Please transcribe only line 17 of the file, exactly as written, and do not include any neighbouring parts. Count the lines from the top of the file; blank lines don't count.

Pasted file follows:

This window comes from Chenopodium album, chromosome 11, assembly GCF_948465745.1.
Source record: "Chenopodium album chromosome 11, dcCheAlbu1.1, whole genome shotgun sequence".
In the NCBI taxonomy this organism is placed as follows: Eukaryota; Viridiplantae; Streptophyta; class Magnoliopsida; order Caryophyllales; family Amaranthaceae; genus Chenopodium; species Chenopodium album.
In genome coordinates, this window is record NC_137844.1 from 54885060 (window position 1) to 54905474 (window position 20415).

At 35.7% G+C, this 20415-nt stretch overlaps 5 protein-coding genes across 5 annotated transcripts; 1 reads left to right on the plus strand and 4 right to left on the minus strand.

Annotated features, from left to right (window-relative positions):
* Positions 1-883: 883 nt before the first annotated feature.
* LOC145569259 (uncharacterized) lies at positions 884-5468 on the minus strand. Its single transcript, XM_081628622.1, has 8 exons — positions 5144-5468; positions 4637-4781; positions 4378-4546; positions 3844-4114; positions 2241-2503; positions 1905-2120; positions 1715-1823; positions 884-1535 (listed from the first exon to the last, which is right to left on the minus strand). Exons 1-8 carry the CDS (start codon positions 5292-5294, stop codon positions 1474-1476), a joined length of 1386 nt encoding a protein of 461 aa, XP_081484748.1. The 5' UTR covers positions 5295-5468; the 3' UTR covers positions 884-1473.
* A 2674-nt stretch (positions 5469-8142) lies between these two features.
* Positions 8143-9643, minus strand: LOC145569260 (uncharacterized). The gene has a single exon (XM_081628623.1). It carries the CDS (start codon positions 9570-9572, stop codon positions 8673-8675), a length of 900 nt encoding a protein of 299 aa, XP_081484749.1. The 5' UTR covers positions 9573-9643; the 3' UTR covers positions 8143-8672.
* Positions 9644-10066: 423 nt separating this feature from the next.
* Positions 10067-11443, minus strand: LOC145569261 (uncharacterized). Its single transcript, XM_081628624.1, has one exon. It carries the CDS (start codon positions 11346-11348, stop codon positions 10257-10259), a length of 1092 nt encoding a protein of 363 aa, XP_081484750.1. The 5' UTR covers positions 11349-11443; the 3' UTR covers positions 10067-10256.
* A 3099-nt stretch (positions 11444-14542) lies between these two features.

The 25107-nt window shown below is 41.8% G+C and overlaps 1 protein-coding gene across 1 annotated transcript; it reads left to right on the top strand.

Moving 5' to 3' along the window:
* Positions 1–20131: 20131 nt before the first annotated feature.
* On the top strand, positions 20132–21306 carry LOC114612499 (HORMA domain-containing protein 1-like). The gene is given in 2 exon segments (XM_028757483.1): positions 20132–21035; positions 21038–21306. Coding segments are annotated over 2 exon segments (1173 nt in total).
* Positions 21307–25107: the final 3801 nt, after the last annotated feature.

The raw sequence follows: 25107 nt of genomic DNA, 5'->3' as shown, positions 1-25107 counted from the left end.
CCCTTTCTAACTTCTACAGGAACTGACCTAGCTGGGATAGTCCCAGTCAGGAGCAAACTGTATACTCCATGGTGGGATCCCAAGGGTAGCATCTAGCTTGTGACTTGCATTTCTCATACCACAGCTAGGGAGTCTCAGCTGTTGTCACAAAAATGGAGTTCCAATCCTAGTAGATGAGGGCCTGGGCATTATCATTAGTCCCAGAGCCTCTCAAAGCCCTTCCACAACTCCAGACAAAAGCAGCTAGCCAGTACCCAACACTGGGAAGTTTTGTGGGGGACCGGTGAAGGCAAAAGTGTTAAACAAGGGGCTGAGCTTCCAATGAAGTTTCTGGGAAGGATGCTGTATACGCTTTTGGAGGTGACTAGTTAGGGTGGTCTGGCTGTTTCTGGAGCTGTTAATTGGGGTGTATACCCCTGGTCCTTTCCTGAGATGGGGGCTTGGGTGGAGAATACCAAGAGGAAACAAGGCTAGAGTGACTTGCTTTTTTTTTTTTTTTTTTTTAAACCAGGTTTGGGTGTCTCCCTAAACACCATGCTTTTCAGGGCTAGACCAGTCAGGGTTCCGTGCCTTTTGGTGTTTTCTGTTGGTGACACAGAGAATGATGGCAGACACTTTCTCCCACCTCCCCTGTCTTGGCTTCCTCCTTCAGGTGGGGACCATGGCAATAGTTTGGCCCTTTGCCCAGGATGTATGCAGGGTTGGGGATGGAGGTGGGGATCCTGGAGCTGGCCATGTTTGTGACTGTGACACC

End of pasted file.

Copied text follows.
* On the top strand, positions 20132–21306 carry LOC114612499 (HORMA domain-containing protein 1-like). The gene is given in 2 exon segments (XM_028757483.1): positions 20132–21035; positions 21038–21306. Coding segments are annotated over 2 exon segments (1173 nt in total).